Next came high school and geometry. Which lasted for all of 2 weeks (and my best friend was in my class again! because apparently it didn't occur to anyone that this was a problem...). After those first couple of weeks while my head swam with talk of theorums and other incomprehensible things that I could not grasp, the "coach" (isn't it always?) took my friend and I aside and said "Hey, I don't think you guys really need to worry too much about taking geometry. Idaho says you only have to have 1 math class while in high school besides the algebra you took in 9th grade. I teach another class called "applied math" - I think it would be perfect for you, we really focus on things like figuring out if you're shopping and a blouse is $20 and it's 15% off, how much is the blouse?" It would be great because let's face it, you're both going to get married and you're not really going to need math anyway so this would be much more practical for you.
I was signed up before he could finish his little speech. What? I don't ever have to take this crazy geometry business? I can skip any additonal algebra altogether? (even though my 9th grade algebra was still technically 'pre-algebra') Perfect! Yes!
Then I went to college and because I was an elementary ed major I only had to take the Math for Elementary Ed class. Nothing else was required back in the late 80s.
A few years ago I realized that I really wanted to finish the bachelor's degree I started back then and never completed. But now they would require me to take both college algebra and statistics.
Do you know how many "pre-algebra" classes I have taken? Two while I was still an undergrad back in the 80s actually - because in order to skip the langugage requirement you could take statistics instead, and I thought that might be easier than French. (it wasn't)
And when I realized I needed to go back I took 2 semesters of 'pre-algebra' at the community college here and then enrolled in college algebra. Probably about 1/3 of the way through the college algebra course I had to drop it. Mainly because my teacher was from Russia and I couldn't understand him at all. But it was too late to switch classes. Then I got enrolled in this BYU program and procrasinted the math as long as I could.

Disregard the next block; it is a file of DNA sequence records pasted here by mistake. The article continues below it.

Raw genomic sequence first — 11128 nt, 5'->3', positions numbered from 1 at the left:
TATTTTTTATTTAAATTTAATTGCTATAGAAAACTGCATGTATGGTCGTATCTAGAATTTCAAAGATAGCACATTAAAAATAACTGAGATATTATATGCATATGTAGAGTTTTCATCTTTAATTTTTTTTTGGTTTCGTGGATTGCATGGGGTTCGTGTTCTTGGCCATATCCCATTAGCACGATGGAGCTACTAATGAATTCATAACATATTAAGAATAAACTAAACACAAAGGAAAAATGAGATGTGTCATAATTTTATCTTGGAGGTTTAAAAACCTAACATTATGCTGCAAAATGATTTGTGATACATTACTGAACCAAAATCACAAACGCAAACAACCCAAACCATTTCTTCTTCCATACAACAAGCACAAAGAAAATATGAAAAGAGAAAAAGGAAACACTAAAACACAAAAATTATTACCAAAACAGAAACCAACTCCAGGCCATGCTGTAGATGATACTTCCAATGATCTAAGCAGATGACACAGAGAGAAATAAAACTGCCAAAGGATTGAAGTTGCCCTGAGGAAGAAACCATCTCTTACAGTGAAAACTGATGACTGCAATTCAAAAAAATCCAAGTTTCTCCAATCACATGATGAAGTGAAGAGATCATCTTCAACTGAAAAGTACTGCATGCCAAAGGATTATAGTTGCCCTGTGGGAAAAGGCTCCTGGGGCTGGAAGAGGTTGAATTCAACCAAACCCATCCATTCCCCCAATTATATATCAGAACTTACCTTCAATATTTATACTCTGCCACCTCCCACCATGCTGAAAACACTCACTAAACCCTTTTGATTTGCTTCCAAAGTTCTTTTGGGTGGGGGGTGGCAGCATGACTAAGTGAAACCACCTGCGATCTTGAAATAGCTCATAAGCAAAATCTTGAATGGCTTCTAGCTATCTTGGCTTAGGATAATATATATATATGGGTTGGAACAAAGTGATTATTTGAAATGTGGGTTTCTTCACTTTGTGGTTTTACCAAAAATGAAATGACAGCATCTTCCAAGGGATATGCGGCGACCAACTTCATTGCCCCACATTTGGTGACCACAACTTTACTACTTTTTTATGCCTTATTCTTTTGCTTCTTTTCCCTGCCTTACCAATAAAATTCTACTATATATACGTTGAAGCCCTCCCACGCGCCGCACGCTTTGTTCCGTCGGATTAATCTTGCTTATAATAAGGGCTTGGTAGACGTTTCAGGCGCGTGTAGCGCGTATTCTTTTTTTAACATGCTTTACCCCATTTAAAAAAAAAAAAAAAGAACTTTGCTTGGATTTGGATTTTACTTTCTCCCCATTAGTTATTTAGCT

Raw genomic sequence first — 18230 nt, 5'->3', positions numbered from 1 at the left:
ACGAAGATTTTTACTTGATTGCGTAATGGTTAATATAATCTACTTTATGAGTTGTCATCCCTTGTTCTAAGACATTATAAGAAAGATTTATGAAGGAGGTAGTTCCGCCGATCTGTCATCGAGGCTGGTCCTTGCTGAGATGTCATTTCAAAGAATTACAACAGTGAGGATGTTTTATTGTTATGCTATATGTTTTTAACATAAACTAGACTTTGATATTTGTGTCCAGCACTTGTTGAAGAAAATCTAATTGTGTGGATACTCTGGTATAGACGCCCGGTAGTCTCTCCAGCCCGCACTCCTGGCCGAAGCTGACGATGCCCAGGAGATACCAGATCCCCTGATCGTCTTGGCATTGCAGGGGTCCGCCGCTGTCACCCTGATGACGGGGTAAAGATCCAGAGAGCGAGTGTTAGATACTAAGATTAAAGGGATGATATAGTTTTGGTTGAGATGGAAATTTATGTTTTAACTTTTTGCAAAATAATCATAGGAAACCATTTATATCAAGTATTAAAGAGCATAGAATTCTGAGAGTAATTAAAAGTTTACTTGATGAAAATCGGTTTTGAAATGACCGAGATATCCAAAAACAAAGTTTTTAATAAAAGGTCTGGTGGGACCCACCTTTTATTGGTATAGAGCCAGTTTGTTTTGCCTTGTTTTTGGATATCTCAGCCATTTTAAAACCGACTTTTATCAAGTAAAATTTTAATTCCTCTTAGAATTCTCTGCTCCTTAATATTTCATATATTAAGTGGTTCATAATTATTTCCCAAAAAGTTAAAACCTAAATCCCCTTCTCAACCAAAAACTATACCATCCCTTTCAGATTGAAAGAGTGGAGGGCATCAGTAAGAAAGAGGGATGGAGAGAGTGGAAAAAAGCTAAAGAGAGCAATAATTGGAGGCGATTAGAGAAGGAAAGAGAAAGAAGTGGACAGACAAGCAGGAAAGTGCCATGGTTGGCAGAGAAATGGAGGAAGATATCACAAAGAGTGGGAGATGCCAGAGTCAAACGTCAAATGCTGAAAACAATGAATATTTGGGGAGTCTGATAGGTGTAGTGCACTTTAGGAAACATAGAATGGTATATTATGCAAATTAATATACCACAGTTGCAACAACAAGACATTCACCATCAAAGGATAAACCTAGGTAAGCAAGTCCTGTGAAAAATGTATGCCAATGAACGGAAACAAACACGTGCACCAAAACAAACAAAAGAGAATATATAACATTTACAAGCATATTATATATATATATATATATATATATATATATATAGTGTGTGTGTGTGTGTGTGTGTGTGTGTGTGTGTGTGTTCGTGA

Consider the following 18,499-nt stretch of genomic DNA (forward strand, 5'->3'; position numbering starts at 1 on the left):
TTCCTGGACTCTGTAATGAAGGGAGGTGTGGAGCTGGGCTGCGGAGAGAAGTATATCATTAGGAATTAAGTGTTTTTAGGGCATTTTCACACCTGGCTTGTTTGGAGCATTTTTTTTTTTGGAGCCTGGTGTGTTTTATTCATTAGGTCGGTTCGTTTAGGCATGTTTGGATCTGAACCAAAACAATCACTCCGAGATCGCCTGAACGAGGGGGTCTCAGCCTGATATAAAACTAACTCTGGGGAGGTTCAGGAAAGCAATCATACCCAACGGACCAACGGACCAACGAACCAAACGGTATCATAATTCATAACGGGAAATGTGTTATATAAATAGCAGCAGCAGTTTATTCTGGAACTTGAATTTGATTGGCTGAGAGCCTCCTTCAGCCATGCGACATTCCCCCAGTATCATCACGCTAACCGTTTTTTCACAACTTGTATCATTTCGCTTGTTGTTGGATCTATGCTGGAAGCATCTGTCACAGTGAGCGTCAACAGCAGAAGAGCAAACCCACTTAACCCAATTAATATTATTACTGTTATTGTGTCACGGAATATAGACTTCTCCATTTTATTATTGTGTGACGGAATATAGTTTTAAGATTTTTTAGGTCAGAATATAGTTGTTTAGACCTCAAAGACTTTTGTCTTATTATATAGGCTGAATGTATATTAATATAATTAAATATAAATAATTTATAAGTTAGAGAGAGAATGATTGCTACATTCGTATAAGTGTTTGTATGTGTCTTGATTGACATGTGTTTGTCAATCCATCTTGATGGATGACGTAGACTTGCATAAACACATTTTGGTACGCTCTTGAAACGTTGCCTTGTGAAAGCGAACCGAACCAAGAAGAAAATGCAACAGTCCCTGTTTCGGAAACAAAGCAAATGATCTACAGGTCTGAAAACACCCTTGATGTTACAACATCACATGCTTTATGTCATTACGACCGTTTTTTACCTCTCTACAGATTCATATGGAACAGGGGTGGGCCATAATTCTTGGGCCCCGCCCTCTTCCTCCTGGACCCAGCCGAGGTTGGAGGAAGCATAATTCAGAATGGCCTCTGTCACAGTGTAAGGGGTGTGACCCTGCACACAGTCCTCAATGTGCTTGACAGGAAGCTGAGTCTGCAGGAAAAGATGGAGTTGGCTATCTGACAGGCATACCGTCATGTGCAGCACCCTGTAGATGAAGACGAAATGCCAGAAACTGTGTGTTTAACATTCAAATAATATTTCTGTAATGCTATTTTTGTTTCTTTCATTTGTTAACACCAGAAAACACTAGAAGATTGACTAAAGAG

Which brings you up to speed to 2011. I just got my materials for my class about a week ago and I've been working on the 'pre-test' to see if I can even do this...
And I'm amazed.
A few years ago I read a book called "Outliers". (I'm sure many of you have heard of it...same guy who wrote "The Tipping Point"). In that book he explains why asian students tend to do better at math. And it has nothing to do with inherent asian abilities. It has to do with the way they look at math. And perseverance. Literally, they just work at it harder and longer. They don't give up. Success in math is hugely related to a specific personality type and that is the personality of someone who just keeps trying and keeps trying and keeps trying. You can look at all kinds of raw intelligence scores, and it has very little correlation to math success. It is all about doing the problem again. Looking at it a different way, etc.
You know, after I read that I got the idea that I could do that.
Math isn't something I'm bad at because I'm not smart. I am smart actually. It's something I'm afraid of. It's something I'm unfamiliar with. It's not my usual way of thinking. It's not something I have a natural gift for. But that's okay! Because that has nothing to do with doing it well!
So I quit telling myself I would suck at it. And I quit being so afraid of it.
I'm not finished working through the pre-test. It's rather slow going. But you have no idea how happy I am when I figure out how to do a problem and get the right answer.
I really wish I would have known this when I was still in high school or junior high.
Basically, math and I broke up a long time ago and I didn't think we could ever work out our differences. But it turns out, we're going to figure out our problems and start from scratch.
Which is all just to say to anyone reading this who might have a math phobia - you can do it too.